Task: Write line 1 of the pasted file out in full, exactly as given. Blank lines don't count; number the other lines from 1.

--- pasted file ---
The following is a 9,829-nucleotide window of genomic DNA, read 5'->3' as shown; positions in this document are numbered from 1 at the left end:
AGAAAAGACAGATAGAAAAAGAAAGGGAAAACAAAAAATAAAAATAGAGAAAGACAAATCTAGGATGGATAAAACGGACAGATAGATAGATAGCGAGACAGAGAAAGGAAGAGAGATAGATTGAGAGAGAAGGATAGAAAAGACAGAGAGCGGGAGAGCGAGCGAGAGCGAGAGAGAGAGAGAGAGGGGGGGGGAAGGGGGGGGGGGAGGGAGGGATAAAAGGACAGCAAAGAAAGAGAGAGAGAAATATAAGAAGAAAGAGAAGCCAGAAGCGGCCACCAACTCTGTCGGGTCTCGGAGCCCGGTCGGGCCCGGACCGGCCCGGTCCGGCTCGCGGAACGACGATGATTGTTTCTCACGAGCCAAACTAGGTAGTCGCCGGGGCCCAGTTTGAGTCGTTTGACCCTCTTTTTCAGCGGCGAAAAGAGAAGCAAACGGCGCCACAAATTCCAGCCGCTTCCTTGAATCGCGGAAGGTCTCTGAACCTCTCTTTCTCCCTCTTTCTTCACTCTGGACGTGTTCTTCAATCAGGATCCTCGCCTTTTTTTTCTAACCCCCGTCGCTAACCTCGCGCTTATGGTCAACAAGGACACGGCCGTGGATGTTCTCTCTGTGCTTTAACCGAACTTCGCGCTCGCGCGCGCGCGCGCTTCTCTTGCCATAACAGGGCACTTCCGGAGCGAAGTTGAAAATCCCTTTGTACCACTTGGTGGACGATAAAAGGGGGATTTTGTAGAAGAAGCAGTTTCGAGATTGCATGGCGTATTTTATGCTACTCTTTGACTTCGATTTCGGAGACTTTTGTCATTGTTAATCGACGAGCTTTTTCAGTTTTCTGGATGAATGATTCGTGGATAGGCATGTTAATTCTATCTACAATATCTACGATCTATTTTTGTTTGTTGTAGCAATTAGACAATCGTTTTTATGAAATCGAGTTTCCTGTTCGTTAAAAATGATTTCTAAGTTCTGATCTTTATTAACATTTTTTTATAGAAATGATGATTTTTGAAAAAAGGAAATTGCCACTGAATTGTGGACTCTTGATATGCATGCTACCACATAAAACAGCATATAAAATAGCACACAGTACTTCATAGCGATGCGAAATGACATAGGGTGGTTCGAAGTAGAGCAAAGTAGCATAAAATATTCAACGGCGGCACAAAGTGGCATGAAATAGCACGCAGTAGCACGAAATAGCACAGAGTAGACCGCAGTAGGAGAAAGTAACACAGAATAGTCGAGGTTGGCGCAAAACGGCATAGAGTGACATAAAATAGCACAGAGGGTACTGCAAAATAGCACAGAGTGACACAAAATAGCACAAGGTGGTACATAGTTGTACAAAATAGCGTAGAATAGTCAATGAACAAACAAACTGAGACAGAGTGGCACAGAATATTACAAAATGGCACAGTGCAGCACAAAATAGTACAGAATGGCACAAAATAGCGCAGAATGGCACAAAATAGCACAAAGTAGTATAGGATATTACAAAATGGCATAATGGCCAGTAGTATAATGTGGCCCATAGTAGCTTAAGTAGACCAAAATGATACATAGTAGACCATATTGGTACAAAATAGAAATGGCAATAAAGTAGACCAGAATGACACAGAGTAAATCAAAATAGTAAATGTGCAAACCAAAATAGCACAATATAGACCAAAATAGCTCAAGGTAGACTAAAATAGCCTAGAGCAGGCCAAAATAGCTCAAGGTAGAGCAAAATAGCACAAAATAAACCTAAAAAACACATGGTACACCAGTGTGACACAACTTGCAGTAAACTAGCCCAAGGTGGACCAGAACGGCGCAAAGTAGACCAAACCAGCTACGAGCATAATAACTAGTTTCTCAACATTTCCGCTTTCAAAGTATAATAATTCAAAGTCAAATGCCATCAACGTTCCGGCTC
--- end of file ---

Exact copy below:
The following is a 9,829-nucleotide window of genomic DNA, read 5'->3' as shown; positions in this document are numbered from 1 at the left end: